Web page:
How to Make the Perfect Birthday Cake

In honor of Wilton’s new birthday page, “Bake the Happiest Birthday Ever,” I’m breaking down all the steps of cake decorating to show you how to make the perfect birthday cake!

The New Wilton

If you’ve been in your local craft store, Wal-Mart, or even browsing Amazon for cake decorating tools, you may have noticed some changes to the Wilton brand. From first glance, you’ll see they said goodbye to purple and hello to yellow – but that’s not the only change they’ve made. Wilton has really stepped up their game when it comes to customer experience. Their website and social media accounts are full of new and on-trend baking inspiration, with helpful tutorials and how-to’s for so many creative and easy baking projects.

Bake the Happiest Birthday Ever

One of the new changes I noticed on are the categorized pages they put together for each of your baking needs (i.e. Occasion, Wedding, Baby Shower, Graduation, Birthday, Cupcakes, Piping Techniques, Cake Ideas, etc.). It’s kinda like a one-stop shop. You can buy your products and get ideas for your next dessert. Win, win!

To celebrate the launch of their new “Birthday” page, Wilton asked if I’d share one of my favorite birthday cakes.

Of course! It was my son’s first birthday that sparked my love affair with cake in the first place! While my decorating skills were a bit scary back then, over the years I’ve been able to teach myself (through a lot of trial and error) how make a the perfect birthday cake – one that not only looks fabulous, but also (and more importantly) tastes amazing! And today, I’m going to show you how you can make the perfect birthday cake too.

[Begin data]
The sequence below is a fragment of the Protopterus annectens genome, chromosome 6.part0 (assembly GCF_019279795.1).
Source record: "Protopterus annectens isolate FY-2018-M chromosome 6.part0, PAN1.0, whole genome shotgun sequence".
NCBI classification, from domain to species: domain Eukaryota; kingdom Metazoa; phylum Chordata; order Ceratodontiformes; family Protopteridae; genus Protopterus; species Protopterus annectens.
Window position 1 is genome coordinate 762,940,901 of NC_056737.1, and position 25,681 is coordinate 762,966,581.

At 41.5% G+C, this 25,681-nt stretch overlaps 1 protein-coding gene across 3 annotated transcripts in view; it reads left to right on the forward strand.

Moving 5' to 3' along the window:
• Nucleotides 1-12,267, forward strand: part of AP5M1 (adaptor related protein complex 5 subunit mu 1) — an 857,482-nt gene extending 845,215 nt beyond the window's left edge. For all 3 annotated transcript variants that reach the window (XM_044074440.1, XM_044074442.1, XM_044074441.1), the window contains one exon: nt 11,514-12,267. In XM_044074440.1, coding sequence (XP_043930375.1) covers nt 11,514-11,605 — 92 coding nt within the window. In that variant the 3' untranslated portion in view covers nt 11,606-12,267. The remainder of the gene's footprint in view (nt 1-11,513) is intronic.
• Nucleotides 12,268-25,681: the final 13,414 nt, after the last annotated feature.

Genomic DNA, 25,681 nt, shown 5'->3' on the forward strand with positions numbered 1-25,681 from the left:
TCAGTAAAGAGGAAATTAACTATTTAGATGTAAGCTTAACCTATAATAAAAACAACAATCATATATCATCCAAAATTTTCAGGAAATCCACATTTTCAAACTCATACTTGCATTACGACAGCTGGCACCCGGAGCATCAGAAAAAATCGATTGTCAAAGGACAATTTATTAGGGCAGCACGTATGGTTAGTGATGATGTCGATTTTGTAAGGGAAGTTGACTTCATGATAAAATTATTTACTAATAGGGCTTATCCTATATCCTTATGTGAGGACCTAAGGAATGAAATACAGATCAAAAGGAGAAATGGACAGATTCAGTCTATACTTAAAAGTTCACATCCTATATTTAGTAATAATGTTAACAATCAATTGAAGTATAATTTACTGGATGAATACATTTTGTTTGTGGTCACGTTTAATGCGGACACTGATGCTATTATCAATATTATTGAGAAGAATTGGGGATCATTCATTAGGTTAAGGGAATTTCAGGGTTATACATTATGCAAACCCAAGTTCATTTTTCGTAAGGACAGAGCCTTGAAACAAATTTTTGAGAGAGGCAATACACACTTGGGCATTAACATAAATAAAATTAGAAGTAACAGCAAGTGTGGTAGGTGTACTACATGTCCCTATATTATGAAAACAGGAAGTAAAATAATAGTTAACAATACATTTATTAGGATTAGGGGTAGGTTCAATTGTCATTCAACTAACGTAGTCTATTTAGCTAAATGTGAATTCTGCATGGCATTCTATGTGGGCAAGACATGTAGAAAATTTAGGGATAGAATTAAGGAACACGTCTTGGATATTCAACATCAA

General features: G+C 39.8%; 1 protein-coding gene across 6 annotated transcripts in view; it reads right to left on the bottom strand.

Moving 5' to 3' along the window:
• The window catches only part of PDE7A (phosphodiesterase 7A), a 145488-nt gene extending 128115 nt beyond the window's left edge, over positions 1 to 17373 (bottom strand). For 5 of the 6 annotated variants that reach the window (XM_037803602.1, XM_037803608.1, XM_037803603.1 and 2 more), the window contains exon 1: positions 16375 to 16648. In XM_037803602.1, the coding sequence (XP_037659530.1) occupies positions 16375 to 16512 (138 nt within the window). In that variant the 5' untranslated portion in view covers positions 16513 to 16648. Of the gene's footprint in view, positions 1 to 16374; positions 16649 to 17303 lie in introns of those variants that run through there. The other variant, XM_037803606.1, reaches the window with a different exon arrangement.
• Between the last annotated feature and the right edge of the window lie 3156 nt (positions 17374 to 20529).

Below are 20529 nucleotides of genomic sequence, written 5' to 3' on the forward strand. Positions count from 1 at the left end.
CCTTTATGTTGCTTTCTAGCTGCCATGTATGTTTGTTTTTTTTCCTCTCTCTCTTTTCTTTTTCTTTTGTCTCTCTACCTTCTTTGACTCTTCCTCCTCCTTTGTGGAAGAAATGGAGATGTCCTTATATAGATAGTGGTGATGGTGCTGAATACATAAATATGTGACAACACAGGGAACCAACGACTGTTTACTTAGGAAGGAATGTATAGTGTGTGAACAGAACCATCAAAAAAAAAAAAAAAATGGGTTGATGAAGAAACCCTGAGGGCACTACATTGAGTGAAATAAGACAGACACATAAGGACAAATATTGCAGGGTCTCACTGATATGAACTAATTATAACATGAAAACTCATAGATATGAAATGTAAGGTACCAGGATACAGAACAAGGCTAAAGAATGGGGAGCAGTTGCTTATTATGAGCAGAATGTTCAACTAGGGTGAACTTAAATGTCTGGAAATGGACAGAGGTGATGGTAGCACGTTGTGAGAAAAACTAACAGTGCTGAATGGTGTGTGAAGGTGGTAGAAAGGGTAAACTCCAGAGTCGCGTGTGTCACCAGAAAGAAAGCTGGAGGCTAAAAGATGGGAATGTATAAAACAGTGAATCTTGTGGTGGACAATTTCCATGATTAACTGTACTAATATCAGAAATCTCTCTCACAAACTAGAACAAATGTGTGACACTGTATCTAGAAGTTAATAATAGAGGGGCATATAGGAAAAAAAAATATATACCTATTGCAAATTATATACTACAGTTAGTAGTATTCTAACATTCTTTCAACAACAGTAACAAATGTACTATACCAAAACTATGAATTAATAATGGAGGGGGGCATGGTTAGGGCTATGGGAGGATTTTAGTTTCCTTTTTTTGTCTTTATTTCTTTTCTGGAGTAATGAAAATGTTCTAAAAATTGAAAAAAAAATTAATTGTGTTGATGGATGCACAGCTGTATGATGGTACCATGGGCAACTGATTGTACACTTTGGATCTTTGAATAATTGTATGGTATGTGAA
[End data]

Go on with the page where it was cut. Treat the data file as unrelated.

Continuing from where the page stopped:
The Perfect Birthday Cake

To make my perfect birthday cake, I’m using my popular Biscoff Cake. This cake is one of my personal favorites and one I constantly get rave reviews about from you! I’m so thrilled to know you love it as much as I do.

Get Ready

As you get ready to stack and decorate your cake, there’s a couple cake prep items to check off your to-do list:

  1. Tape a cardboard cake board (the size of your cake) to a cardboard cake board that’s slightly larger than your cake. This gives you a board to hold on to while moving your cake in and out of the freezer during some of my steps to follow.
  2. If your cake layers don’t bake evenly, use a cake leveler to level the top of the cake. We’re looking to stack an even cake, not the leaning tower of Pisa 😉

The Perfect Buttercream

Before we stack and frost the cake, let’s make sure you’re also making the perfect buttercream. With all of my recipes, I also suggest the following:

  1. Use semi-cold butter – which I cut into cubes and beat on medium speed in my stand mixer fitted with the paddle attachment to soften. You do not want to start with butter that is too soft.
  2.  Sift your powdered sugar – which will make your buttercream much silkier and smoother when you frost your cake.
  3. Add a little heavy whipping cream – which will help to lighten the texture of the frosting IF you turn the mixer to medium-high and let the frosting beat for about 5 minutes.
  4. Mix the frosting by hand with a wooden spoon – which will help to push out the air pockets created by the electric mixer.

Don’t Skip the Crumb Coat